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Big Big Train - English Electric (Part Two) CD (album) cover


Big Big Train


Crossover Prog

4.08 | 773 ratings

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Prog Reviewer
5 stars The follow up to the extremely popular Part One, this has, latterly, been re-released as a double cd, with new tracks, and, perhaps, is probably best listened to as part of a whole, rather than separate to, its predecessor.

I am, though, probably, one of the few who rather prefers this to the first English Electric album. This, I suppose, is because I am a bit of a sucker for exceptionally well produced, and played, melodic progressive rock. Some may call it "commercial" (not a helpful word, because, at the end of the day, all acts want to be commercial, i.e. Sell a few copies). I simply call it gorgeous and pastoral, and it has, to me, far more of the feel and structure to it of the exceptionally beautiful The Underfall Yard.

It does not have on it a track of the sublime perfection that is Judas Unrepentant, but, then again, I would struggle to name but a handful of albums in recent years which did. What it does, though, is bring storytelling, in a lush musical environment, to the forefront, and BBT are to be congratulated on this.

Opener, East Coast Racer, and Swan Hunter, especially, carry on the band's fine tradition of addressing social, historical, and, yes, nostalgic issues from an England which simply no longer exists, no matter how much many in rural England, especially, might wish it to be so. The brass and string on East Coast....especially bring that evocative feel to the forefront, and David Longdon is perhaps the only vocalist in the world of bringing such a picture to life, and how well he does it.

Swan Hunter is rather interesting from a personal perspective, because my grandfather worked there before joining the British Army. I am, though, rather surprised that no other reviewer has picked up the fact that, far from being some sort of Genesis influenced clone, this track screams out Crosby, Stills, and Nash in its conception, thoughts, and execution. If this was not written as a tribute to that great trio, then I am so far off the mark as to probably never bother reviewing again. It is, by the way, as lush as it sounds, quite superb.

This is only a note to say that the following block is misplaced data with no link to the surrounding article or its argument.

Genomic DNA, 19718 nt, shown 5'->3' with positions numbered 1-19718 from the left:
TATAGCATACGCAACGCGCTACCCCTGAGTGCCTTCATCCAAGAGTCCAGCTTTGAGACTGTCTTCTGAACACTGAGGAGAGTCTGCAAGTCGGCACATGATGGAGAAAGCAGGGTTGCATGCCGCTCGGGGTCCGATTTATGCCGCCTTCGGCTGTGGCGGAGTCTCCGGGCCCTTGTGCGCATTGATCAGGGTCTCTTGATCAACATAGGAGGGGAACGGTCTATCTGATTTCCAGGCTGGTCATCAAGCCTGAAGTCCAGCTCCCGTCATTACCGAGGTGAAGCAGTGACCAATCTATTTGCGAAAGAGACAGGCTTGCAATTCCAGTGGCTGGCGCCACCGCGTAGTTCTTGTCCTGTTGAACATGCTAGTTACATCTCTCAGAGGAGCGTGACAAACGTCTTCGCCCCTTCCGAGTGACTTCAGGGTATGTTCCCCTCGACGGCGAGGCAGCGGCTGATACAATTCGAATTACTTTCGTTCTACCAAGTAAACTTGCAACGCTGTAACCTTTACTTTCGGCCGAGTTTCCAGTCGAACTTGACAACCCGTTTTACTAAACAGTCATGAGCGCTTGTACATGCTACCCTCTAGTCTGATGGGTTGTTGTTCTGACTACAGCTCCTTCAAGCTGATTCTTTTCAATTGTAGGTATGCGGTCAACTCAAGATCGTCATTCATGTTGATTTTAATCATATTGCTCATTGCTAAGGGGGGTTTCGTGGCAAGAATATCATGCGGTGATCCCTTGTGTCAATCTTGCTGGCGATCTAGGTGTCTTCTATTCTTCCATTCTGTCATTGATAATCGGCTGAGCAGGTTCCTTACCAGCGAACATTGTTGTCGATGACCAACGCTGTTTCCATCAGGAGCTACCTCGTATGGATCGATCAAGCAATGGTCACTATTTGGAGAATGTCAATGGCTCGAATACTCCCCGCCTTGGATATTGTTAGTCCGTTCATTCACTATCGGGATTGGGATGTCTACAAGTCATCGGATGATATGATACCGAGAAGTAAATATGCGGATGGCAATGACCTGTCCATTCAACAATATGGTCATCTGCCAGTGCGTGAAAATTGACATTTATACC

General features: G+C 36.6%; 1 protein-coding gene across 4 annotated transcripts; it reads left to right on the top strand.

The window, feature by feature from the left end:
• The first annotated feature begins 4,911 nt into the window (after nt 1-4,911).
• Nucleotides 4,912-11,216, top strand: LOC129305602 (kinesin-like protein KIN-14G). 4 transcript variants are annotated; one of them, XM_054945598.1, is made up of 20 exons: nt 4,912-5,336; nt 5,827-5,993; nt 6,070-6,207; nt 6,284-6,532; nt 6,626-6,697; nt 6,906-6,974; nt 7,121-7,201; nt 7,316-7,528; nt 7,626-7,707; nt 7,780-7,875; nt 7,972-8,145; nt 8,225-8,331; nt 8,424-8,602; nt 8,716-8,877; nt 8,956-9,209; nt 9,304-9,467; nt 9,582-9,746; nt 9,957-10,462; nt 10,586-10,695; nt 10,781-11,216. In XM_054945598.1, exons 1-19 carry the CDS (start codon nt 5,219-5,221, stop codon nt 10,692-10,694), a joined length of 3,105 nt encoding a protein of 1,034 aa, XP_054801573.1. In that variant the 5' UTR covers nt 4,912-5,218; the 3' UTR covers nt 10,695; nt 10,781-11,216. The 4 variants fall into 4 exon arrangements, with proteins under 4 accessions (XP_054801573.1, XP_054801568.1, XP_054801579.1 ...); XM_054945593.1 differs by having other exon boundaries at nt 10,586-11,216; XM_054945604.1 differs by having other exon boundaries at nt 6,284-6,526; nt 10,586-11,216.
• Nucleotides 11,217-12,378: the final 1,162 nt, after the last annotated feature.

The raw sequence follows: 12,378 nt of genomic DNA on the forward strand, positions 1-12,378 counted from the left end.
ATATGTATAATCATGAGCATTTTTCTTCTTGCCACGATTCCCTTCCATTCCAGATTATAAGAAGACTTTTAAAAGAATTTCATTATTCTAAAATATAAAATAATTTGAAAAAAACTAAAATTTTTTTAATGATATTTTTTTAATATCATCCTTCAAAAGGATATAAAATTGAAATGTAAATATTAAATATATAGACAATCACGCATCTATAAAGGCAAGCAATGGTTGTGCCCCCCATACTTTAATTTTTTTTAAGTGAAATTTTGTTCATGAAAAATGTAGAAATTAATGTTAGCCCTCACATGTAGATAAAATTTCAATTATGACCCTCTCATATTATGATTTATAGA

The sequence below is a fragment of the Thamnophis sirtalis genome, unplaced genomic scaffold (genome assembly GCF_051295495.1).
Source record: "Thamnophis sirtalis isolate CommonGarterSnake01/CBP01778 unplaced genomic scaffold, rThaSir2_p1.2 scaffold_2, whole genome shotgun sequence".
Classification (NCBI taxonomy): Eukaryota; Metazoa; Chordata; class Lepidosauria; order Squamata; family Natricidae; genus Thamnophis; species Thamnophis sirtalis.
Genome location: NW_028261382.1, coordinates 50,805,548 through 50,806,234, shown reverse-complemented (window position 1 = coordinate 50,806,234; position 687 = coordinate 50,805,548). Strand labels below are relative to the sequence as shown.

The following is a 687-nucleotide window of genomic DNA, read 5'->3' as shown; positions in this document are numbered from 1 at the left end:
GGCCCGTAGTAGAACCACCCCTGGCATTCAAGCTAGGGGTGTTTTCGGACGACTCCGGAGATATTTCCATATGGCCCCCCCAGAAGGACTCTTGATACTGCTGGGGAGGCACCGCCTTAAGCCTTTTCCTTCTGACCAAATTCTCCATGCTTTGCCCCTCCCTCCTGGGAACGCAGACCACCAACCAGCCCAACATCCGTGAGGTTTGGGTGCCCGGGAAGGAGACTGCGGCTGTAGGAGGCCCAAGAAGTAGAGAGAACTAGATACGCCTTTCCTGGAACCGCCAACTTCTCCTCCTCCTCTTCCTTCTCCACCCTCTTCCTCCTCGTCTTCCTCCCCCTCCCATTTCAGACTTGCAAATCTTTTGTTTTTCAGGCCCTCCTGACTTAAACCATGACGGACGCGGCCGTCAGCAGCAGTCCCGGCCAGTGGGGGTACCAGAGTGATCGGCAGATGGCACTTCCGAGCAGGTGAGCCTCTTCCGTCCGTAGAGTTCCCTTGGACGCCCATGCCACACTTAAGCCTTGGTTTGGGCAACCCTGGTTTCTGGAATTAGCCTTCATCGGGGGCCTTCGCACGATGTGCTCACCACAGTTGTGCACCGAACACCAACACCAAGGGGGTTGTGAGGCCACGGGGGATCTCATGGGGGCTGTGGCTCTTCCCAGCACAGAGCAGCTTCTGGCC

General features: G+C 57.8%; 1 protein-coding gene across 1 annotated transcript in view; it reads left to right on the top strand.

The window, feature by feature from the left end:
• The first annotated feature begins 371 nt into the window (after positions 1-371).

The whole feel of this album is that of a band that are deeply comfortable in making music that engages the mind and is far more complex in its playing than strikes one in the first few listens, one of the reasons why I have taken an age in reviewing it.

There is not one weak track on this work, and I, for one, really welcome the Hedgerow Revisited wonder that is The Permanent Way. It is the perfect accompaniment to that marvellous track, and both should bookend the whole work. Dorset itself is brought to marvellous life.

I regard this cd as being superior to the first part, which I still find to be too inconsistent to merit a masterpiece rating. This is consistently excellent, the harmonies, lyrics, lead vocals, and musicianship, including the wonderful guest spots, combine to create what is perhaps the finest folk influenced album in many a year. I do not kid any readers of this review when I say that Ian Anderson himself would have struggled to create such a landscape as this in the heady days of Songs From The Wood or Heavy Horses. This is the sound of an English band at the top of its game. Simply listen to the pastoral beauty that is Keeper of Abbeys, and never fail to be moved by the lead guitar solo that bursts onto your consciousness to remind you of folk rock at its best.

After many listens, I believe this trumps the first part, and can only struggle to find any faults. If we had such a rating, I would award 4.5 stars, but awarded the perfect five, if only to highlight just what a sheer joy of life and a beautiful country this album brings.

lazland | 5/5 |


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